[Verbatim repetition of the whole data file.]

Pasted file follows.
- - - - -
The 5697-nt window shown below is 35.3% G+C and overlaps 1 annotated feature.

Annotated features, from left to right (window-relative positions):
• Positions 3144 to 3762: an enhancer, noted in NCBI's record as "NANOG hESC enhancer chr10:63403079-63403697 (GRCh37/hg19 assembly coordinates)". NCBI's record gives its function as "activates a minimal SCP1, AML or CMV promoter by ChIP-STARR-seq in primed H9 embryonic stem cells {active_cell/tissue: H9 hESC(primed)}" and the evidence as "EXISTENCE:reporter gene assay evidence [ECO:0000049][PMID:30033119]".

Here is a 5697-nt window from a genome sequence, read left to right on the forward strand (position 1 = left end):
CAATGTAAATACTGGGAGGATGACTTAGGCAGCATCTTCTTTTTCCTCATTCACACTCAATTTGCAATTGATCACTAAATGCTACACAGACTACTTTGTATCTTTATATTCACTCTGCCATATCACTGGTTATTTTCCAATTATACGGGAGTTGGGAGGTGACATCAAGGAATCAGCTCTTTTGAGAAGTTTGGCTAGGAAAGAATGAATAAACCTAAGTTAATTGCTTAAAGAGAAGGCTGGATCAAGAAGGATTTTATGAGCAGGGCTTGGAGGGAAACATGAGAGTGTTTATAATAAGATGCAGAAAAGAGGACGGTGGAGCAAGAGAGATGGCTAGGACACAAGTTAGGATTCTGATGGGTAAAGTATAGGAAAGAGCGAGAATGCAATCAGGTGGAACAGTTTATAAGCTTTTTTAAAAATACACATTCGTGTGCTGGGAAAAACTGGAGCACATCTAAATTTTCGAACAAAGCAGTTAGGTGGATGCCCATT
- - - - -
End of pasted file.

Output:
The 5697-nt window shown below is 35.3% G+C and overlaps 1 annotated feature.

Annotated features, from left to right (window-relative positions):
• Positions 3144 to 3762: an enhancer, noted in NCBI's record as "NANOG hESC enhancer chr10:63403079-63403697 (GRCh37/hg19 assembly coordinates)". NCBI's record gives its function as "activates a minimal SCP1, AML or CMV promoter by ChIP-STARR-seq in primed H9 embryonic stem cells {active_cell/tissue: H9 hESC(primed)}" and the evidence as "EXISTENCE:reporter gene assay evidence [ECO:0000049][PMID:30033119]".

Here is a 5697-nt window from a genome sequence, read left to right on the forward strand (position 1 = left end):
CAATGTAAATACTGGGAGGATGACTTAGGCAGCATCTTCTTTTTCCTCATTCACACTCAATTTGCAATTGATCACTAAATGCTACACAGACTACTTTGTATCTTTATATTCACTCTGCCATATCACTGGTTATTTTCCAATTATACGGGAGTTGGGAGGTGACATCAAGGAATCAGCTCTTTTGAGAAGTTTGGCTAGGAAAGAATGAATAAACCTAAGTTAATTGCTTAAAGAGAAGGCTGGATCAAGAAGGATTTTATGAGCAGGGCTTGGAGGGAAACATGAGAGTGTTTATAATAAGATGCAGAAAAGAGGACGGTGGAGCAAGAGAGATGGCTAGGACACAAGTTAGGATTCTGATGGGTAAAGTATAGGAAAGAGCGAGAATGCAATCAGGTGGAACAGTTTATAAGCTTTTTTAAAAATACACATTCGTGTGCTGGGAAAAACTGGAGCACATCTAAATTTTCGAACAAAGCAGTTAGGTGGATGCCCATT